Review by: robbydzwonar

What did the
community think?

Avg Rating: 3.8
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Size: 32 pages
Price: 2.99

What the hell is a Morris Man?  And why the hell should I care?  How am I supposed to find out when I can’t understand a single word the characters are saying in this damn book?

Two issues in and I couldn’t understand what was happening in either, and still don’t care enough to find out.   I couldn’t understand what anybody was saying in either issue, and I don’t seem to care to find out about that either.

It seems as if now would be a wise time to drop this crap and point my $$ at something much better.  If this series makes a vast improvement over the next four issues, although I highly doubt that it will from what I’ve seen so far, then I can always grab the TPB later on in life.  Hopefully by then there’ll be enough online forums out there better explaining WHAT THE HELL I AM READING here.  I am doubting that this will be a hardcover before it’s a softcover anyway.

I sure hope that the next Batman & Robin three part story arc is more like Lex Luthor in Action Comics, and a whole bunch easier to interpret then whatever I’m supposed to be reading about here…??

The art is not bad at all though.  One of my favorite styles of penciling, if this is considered a style, and the coloring is absolutely vivid!!  What a waste of good talent!!

Story: 1 - Poor
Art: 4 - Very Good


  1. I disagree entirely with the comments centering around the comprehensibility of this series. While I understand that many people are unfamiliar with the British slag Cornell employs (I am as much a novice as everyone else), I feel the British feel of the series provides almost all of its charm. To be honest, I don’t find the series as incomprehensible as many others do, so maybe it does not bother me. I think the series does a wonderful job of distinguishing the differences between similar incarnations of characters on opposite sides of the Atlantic. From the fact that Beryl’s secret identity is known by her next-door neighbor but not the community as a whole to the Knight’s request for the most recent magazine devote to castle dwellers, this series is charming and hilarious. Moreover, Cornell’s notes at the end of the issue are great. I find Knight and Squire a clever, Silver-Age style book. I think what troubles a lot of people who find difficulty with the nature of this book is that it is a purposely British version of a beloved character. These aren’t true British superheroes – it isn’t as if this mini was ripped from the pages of 2000 AD. These are deliberately created versions of Batman and Robin who are being even more Anglicized with this miniseries, and consequently, its somewhat off-putting. Fair enough, I can buy that. Nonetheless, I think it is important to point out that British comic fans have devoured American reprints for years and I’m sure they have had to stop to think through our American slang, syntax, and diction. If you take a moment to review what you are reading and use your inferencing abilities, I think the issue makes a lot more sense and, hopefully, becomes much more entertaining. Or, people might simply not like the series – and that’s fine too.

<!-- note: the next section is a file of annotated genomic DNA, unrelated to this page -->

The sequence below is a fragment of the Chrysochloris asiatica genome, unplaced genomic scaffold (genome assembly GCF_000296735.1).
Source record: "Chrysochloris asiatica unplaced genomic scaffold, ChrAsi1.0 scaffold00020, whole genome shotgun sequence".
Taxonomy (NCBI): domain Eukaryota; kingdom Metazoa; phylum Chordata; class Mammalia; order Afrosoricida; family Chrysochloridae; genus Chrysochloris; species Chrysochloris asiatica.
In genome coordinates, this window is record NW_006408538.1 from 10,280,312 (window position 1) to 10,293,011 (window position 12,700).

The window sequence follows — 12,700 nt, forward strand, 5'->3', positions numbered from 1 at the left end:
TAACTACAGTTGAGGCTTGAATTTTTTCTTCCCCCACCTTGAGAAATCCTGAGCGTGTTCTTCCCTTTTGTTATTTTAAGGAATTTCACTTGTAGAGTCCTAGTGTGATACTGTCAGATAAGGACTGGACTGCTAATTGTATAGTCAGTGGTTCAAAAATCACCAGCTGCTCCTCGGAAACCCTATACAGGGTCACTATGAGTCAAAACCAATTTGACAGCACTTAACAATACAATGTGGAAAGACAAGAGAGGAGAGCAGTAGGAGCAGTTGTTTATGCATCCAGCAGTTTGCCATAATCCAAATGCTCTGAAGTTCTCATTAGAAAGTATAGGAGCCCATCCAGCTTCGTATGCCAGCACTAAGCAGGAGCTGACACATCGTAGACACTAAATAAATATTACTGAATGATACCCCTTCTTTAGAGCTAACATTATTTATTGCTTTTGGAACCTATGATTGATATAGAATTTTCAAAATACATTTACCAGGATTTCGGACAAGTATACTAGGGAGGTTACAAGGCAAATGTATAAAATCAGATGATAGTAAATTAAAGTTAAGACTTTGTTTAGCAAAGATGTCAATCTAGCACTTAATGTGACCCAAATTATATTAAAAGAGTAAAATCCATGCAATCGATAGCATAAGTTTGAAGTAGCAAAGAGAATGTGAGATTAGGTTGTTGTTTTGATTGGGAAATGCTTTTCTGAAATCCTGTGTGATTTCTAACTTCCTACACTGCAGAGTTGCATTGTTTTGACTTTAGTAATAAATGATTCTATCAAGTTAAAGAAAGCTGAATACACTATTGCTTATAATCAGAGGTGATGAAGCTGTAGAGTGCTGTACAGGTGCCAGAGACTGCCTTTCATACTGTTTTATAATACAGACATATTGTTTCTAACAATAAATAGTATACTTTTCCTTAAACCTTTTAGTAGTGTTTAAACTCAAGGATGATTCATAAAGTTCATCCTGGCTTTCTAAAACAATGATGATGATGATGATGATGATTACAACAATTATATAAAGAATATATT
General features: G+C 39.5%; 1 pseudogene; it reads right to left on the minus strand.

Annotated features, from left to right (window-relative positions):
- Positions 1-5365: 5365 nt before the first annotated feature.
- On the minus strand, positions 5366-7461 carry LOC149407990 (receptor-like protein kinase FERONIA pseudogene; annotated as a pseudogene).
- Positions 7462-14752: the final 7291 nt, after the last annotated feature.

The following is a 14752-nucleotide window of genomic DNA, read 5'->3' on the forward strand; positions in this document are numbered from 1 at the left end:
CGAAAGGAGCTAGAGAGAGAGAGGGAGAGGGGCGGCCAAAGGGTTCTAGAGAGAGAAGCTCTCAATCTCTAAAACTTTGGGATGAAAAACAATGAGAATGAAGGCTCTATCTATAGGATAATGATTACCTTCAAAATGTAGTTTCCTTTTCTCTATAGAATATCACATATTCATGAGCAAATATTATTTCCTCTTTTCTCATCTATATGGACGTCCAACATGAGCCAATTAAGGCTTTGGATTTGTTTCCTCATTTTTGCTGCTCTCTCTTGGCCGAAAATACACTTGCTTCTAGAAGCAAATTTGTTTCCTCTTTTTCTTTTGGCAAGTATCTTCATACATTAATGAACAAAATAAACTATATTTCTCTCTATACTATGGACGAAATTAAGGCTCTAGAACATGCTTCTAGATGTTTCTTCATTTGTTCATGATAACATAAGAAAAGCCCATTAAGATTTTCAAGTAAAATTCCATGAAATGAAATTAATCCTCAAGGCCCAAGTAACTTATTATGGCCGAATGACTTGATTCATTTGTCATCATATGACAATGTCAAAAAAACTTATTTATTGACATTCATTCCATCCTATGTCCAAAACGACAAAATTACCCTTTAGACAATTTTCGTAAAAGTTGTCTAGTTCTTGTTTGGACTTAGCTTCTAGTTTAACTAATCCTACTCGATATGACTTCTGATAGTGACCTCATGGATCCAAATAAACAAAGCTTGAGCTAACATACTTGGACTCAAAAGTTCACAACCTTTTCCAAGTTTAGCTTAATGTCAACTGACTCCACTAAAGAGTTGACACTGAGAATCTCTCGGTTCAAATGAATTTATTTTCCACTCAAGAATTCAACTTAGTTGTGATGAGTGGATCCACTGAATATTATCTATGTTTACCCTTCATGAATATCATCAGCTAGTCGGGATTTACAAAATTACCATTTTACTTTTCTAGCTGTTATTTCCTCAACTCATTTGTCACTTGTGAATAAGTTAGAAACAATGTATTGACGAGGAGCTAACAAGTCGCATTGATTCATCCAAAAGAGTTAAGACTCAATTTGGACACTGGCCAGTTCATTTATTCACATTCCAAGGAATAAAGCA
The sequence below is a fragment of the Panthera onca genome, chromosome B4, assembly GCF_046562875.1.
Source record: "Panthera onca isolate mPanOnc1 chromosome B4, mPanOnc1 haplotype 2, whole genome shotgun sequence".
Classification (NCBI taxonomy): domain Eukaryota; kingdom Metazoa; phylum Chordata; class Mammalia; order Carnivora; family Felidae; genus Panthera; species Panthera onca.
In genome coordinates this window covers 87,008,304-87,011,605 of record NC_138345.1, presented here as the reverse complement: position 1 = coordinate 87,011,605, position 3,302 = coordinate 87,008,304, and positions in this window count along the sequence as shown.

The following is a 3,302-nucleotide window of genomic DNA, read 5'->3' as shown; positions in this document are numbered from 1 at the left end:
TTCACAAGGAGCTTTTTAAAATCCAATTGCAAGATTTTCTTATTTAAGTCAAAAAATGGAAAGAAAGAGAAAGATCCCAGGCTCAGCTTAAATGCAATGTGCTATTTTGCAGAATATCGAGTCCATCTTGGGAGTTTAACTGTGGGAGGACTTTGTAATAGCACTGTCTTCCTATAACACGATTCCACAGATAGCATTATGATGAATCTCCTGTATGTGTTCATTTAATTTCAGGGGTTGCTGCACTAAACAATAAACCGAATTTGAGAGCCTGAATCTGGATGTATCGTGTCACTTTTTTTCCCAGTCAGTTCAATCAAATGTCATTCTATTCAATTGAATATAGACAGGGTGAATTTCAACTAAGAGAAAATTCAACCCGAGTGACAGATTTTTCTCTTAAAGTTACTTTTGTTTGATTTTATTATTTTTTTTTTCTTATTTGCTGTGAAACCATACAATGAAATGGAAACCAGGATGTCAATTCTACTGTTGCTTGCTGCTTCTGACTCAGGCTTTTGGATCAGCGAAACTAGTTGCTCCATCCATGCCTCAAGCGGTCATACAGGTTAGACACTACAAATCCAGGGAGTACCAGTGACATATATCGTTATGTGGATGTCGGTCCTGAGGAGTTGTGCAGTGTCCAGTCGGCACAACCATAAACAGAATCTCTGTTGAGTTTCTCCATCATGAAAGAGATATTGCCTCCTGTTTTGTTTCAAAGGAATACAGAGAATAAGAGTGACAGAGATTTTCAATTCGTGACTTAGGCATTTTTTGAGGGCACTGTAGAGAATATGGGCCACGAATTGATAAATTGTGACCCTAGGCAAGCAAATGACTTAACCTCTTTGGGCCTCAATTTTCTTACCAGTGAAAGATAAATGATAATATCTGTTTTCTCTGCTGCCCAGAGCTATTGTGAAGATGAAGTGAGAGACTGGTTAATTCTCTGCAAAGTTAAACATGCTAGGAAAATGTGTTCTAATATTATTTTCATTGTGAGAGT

2. Who’s this "British slag Cornell employs"…i’m hoping you mean slang.


    With regards to this i disagree entirely with the "comprehensibility" issue mentioned in this review. Although that maybe because i am british so get all the references and over the top brit-lingo, and have been brought up on a diet of 2000AD comics which also have a slang all their own. i think the irreverent, daft humour of this book is sort of tipping its hat to the "Galaxy’s Greatest Comic".

  3. It is just slang for slang sake.

    I appreciate what he is trying to do here- but it’s just not working.

    I live in London for some time- no one talks like this there.

    Except maybe a few dock workers who were born in 1910.

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